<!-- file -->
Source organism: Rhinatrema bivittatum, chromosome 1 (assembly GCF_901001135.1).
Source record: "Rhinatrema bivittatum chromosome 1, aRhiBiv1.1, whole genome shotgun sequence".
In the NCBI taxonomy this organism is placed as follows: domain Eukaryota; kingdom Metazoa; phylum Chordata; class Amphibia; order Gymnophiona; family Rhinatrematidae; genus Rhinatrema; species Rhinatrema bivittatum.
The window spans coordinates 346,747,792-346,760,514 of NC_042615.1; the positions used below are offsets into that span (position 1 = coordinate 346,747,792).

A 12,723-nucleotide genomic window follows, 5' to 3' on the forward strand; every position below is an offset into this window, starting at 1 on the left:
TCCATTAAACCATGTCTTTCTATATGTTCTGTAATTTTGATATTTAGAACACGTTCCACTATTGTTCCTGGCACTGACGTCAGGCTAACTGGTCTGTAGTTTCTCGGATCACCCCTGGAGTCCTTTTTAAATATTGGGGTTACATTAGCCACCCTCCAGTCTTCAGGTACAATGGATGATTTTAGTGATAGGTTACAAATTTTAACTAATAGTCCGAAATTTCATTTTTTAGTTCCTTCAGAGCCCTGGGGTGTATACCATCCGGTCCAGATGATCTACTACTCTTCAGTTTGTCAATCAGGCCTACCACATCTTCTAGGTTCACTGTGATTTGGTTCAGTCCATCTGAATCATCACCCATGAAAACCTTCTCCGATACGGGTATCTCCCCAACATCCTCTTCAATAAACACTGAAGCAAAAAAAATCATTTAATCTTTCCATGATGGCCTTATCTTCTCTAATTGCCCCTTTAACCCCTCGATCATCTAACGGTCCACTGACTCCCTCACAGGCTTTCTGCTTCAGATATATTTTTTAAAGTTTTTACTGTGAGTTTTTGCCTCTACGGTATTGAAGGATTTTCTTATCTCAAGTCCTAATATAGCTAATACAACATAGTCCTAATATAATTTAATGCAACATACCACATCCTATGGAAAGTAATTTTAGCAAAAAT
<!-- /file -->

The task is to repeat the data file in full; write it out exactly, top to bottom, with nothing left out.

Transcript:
Source organism: Rhinatrema bivittatum, chromosome 1 (assembly GCF_901001135.1).
Source record: "Rhinatrema bivittatum chromosome 1, aRhiBiv1.1, whole genome shotgun sequence".
In the NCBI taxonomy this organism is placed as follows: domain Eukaryota; kingdom Metazoa; phylum Chordata; class Amphibia; order Gymnophiona; family Rhinatrematidae; genus Rhinatrema; species Rhinatrema bivittatum.
The window spans coordinates 346,747,792-346,760,514 of NC_042615.1; the positions used below are offsets into that span (position 1 = coordinate 346,747,792).

A 12,723-nucleotide genomic window follows, 5' to 3' on the forward strand; every position below is an offset into this window, starting at 1 on the left:
TCCATTAAACCATGTCTTTCTATATGTTCTGTAATTTTGATATTTAGAACACGTTCCACTATTGTTCCTGGCACTGACGTCAGGCTAACTGGTCTGTAGTTTCTCGGATCACCCCTGGAGTCCTTTTTAAATATTGGGGTTACATTAGCCACCCTCCAGTCTTCAGGTACAATGGATGATTTTAGTGATAGGTTACAAATTTTAACTAATAGTCCGAAATTTCATTTTTTAGTTCCTTCAGAGCCCTGGGGTGTATACCATCCGGTCCAGATGATCTACTACTCTTCAGTTTGTCAATCAGGCCTACCACATCTTCTAGGTTCACTGTGATTTGGTTCAGTCCATCTGAATCATCACCCATGAAAACCTTCTCCGATACGGGTATCTCCCCAACATCCTCTTCAATAAACACTGAAGCAAAAAAAATCATTTAATCTTTCCATGATGGCCTTATCTTCTCTAATTGCCCCTTTAACCCCTCGATCATCTAACGGTCCACTGACTCCCTCACAGGCTTTCTGCTTCAGATATATTTTTTAAAGTTTTTACTGTGAGTTTTTGCCTCTACGGTATTGAAGGATTTTCTTATCTCAAGTCCTAATATAGCTAATACAACATAGTCCTAATATAATTTAATGCAACATACCACATCCTATGGAAAGTAATTTTAGCAAAAAT